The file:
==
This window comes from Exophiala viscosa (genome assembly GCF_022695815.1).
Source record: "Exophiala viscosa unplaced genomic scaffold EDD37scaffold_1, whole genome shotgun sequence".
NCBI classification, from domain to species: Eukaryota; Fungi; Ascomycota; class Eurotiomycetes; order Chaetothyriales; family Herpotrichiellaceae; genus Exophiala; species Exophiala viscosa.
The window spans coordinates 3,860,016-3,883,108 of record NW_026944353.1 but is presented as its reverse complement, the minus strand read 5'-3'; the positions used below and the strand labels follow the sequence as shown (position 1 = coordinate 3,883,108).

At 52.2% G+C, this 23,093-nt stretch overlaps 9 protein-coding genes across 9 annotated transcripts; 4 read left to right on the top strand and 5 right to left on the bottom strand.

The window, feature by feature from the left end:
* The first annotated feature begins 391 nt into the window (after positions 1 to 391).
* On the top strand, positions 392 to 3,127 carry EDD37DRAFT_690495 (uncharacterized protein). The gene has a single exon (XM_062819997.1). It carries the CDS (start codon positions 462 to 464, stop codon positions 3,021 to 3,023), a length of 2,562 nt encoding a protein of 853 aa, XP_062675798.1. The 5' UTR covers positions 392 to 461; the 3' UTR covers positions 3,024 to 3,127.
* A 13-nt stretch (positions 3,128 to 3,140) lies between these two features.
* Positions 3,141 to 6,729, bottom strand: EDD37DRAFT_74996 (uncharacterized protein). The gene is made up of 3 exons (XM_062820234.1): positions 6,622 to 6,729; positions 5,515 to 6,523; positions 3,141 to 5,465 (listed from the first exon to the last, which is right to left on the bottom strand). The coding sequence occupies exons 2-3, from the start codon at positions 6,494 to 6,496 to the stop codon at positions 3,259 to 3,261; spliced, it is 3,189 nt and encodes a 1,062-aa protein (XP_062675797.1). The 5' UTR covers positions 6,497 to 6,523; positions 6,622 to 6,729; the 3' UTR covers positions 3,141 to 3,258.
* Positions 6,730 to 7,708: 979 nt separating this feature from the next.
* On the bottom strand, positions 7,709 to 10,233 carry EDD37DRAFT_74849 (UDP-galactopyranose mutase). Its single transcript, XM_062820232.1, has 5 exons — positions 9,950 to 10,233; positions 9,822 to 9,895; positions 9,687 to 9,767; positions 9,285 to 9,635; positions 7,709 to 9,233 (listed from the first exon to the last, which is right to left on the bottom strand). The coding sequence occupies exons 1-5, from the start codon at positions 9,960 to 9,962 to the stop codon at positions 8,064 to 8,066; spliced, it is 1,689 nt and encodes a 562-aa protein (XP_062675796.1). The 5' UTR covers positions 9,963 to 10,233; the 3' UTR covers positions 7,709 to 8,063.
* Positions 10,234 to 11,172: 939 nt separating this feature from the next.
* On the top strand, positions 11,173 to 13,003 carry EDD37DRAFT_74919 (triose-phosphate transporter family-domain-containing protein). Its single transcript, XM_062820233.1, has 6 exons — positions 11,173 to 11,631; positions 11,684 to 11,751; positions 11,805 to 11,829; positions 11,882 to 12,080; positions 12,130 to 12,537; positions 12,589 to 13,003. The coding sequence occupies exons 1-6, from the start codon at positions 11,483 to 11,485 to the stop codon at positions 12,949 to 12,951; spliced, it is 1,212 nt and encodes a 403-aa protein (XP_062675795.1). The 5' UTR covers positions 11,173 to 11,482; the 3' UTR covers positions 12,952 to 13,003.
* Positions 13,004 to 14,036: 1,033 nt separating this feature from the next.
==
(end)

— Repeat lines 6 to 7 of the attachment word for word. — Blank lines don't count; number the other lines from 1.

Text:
The window, feature by feature from the left end:
* The first annotated feature begins 391 nt into the window (after positions 1 to 391).